August 2009: The Land Trust Accreditation Commission, an independent program of the Land Trust Alliance, awarded the Lancaster County Conservancy Accredited status

August 27, 2009: The Conservancy completed the acquisition of the first of two phases of property in Elizabethtown (82 acres), including an 8 acre parcel north of the Conewago Trail and the Conewago Creek snaking through Lancaster and Dauphin Counties

October 2009:  First Annual “Dine on Harvest Moon” Dinner and Auction Event held at Lancaster Country Club

December 2009: The Guide “Visit the Natural Places of Lancaster County” is available online for the first time (Total Acres Saved: 3,675)

2010: PPL Phase 1 completed – 323.64 acres in Martic and Manor Townships (Total Acres Saved: 3,972)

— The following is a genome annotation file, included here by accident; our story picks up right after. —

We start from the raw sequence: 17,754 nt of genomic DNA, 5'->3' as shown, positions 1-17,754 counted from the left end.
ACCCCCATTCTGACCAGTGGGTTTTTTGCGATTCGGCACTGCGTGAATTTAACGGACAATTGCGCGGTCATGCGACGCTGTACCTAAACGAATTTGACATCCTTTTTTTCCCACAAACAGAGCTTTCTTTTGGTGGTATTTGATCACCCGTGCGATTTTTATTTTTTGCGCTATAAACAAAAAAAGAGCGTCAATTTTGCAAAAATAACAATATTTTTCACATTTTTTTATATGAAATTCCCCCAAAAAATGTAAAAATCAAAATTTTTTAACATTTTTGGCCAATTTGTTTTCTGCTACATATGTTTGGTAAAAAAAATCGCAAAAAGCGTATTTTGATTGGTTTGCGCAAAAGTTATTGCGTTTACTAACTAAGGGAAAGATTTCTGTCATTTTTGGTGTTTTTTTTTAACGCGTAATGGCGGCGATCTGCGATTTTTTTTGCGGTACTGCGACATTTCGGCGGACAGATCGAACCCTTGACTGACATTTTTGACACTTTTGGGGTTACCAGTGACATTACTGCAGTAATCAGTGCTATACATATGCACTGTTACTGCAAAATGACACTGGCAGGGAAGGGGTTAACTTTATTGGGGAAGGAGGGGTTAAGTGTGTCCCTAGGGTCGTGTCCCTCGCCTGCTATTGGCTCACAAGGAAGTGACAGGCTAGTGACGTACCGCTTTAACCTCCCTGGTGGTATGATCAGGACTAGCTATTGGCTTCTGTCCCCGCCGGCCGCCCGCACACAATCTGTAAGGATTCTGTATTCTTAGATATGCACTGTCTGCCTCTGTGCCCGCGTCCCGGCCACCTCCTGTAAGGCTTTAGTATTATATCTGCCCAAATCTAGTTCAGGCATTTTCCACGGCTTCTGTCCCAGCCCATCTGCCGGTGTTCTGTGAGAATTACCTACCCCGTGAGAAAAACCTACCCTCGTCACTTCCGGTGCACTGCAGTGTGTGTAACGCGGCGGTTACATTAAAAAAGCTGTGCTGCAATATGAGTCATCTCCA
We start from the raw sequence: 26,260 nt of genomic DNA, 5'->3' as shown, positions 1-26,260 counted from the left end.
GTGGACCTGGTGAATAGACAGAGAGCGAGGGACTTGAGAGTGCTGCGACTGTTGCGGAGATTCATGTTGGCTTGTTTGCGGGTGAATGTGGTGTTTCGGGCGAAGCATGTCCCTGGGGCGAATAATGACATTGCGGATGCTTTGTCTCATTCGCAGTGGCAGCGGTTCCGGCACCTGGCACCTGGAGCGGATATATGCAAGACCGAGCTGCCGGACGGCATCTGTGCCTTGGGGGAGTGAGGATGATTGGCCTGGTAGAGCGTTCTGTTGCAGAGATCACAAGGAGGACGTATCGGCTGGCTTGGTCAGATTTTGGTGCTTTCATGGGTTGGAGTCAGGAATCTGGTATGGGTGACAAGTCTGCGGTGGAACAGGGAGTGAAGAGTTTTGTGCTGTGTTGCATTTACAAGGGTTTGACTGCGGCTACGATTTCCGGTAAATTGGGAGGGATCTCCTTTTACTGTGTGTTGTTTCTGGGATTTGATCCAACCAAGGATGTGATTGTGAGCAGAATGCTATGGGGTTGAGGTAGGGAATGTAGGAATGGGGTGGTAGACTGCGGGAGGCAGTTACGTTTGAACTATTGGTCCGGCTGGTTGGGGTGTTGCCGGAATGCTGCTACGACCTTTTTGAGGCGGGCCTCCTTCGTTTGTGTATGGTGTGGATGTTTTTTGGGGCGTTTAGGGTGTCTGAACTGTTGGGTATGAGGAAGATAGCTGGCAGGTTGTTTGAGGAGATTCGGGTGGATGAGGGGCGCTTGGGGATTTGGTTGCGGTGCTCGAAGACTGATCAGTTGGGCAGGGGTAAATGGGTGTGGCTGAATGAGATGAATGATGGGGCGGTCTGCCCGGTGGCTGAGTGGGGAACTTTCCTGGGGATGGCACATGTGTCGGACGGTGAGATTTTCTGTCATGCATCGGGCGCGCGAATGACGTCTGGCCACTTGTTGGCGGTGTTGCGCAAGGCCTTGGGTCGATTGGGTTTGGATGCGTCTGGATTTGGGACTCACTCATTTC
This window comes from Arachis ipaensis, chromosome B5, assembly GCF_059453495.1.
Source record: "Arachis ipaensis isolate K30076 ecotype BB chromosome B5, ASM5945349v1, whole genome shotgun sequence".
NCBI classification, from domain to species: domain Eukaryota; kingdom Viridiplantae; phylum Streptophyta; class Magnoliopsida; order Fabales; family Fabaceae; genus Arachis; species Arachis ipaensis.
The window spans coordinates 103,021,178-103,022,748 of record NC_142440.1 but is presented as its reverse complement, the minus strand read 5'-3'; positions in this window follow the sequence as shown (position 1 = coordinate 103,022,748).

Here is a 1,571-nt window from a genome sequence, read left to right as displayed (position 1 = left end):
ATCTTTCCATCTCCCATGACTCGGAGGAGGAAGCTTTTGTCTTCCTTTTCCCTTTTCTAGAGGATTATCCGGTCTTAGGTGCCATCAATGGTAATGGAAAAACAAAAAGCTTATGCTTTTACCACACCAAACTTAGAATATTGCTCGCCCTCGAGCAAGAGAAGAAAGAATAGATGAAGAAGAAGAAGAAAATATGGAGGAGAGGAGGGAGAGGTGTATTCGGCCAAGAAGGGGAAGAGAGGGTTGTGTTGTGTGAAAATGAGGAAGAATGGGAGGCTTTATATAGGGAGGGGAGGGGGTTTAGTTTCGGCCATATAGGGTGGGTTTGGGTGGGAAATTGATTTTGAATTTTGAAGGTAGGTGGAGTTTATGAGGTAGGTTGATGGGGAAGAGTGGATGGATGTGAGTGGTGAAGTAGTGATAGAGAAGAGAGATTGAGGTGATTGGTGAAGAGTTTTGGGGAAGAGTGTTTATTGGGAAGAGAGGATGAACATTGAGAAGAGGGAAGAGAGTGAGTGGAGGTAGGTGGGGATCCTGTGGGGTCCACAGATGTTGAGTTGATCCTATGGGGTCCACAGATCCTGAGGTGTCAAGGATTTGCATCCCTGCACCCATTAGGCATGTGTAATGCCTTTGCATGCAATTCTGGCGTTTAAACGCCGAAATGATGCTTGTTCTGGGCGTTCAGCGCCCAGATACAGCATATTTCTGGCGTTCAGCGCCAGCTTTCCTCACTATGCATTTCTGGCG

May 16, 2011: Phase 3 of the Welsh Mountain Nature Preserve in East Earl and Salisbury Townships completed, adding 408 acres to the existing 471 acres

Welsh Mountain_compressed

Welsh Mountain

June 29, 2012: The Conservancy acquired the Camp Snyder property, one of the top 10 GEMs in Lancaster County. It is now known as Climbers Run Nature Preserve.

2012: LIVE Green merges with the Conservancy, becoming the Urban Greening Program and allowing the Conservancy to expand its focus to include stewarding Lancaster’s urban environment

April 2014: the Conservancy acquired 195 acres of land, forming part of the Shenks Ferry Wildflower Preserve in Conestoga Township, Lancaster County and the Otter Creek NaturePreserve in Lower Chanceford and  Chanceford Townships in York County, from PPL.

May 2016: The Susquehanna Research and Education Center and Climbers Run Nature Preserve was opened.

2016: The Conservancy protected 598 acres in Lancaster and York Counties, established 4 new preserves, and opened WildCat Bluff on Airbnb.

June 2017: The Conservancy’s Urban Greening program held the first annual Water Week.

(Total Acres Saved: 6,124)